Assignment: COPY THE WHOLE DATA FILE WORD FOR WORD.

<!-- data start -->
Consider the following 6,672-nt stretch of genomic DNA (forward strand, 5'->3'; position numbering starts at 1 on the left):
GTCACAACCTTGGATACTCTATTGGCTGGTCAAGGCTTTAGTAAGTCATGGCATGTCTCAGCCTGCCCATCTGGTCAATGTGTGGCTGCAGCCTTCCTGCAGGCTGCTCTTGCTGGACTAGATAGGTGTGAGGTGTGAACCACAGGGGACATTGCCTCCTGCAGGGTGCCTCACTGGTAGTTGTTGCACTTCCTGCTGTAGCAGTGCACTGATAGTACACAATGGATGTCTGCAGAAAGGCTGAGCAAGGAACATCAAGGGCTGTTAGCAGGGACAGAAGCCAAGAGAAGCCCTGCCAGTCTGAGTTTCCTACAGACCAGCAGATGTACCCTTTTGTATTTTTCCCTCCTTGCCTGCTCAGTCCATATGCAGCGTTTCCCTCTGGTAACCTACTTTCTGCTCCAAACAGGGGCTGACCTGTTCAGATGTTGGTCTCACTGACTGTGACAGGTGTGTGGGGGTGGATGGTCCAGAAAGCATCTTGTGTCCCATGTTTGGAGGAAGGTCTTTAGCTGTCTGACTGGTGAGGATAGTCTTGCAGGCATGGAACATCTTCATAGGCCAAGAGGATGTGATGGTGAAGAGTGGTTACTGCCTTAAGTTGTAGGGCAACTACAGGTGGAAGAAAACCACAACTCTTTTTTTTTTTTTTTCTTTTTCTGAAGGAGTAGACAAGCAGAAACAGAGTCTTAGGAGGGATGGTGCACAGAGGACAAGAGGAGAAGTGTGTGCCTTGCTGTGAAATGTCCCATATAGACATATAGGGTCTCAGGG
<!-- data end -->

Consider the following 6,672-nt stretch of genomic DNA (forward strand, 5'->3'; position numbering starts at 1 on the left):
GTCACAACCTTGGATACTCTATTGGCTGGTCAAGGCTTTAGTAAGTCATGGCATGTCTCAGCCTGCCCATCTGGTCAATGTGTGGCTGCAGCCTTCCTGCAGGCTGCTCTTGCTGGACTAGATAGGTGTGAGGTGTGAACCACAGGGGACATTGCCTCCTGCAGGGTGCCTCACTGGTAGTTGTTGCACTTCCTGCTGTAGCAGTGCACTGATAGTACACAATGGATGTCTGCAGAAAGGCTGAGCAAGGAACATCAAGGGCTGTTAGCAGGGACAGAAGCCAAGAGAAGCCCTGCCAGTCTGAGTTTCCTACAGACCAGCAGATGTACCCTTTTGTATTTTTCCCTCCTTGCCTGCTCAGTCCATATGCAGCGTTTCCCTCTGGTAACCTACTTTCTGCTCCAAACAGGGGCTGACCTGTTCAGATGTTGGTCTCACTGACTGTGACAGGTGTGTGGGGGTGGATGGTCCAGAAAGCATCTTGTGTCCCATGTTTGGAGGAAGGTCTTTAGCTGTCTGACTGGTGAGGATAGTCTTGCAGGCATGGAACATCTTCATAGGCCAAGAGGATGTGATGGTGAAGAGTGGTTACTGCCTTAAGTTGTAGGGCAACTACAGGTGGAAGAAAACCACAACTCTTTTTTTTTTTTTTTCTTTTTCTGAAGGAGTAGACAAGCAGAAACAGAGTCTTAGGAGGGATGGTGCACAGAGGACAAGAGGAGAAGTGTGTGCCTTGCTGTGAAATGTCCCATATAGACATATAGGGTCTCAGGG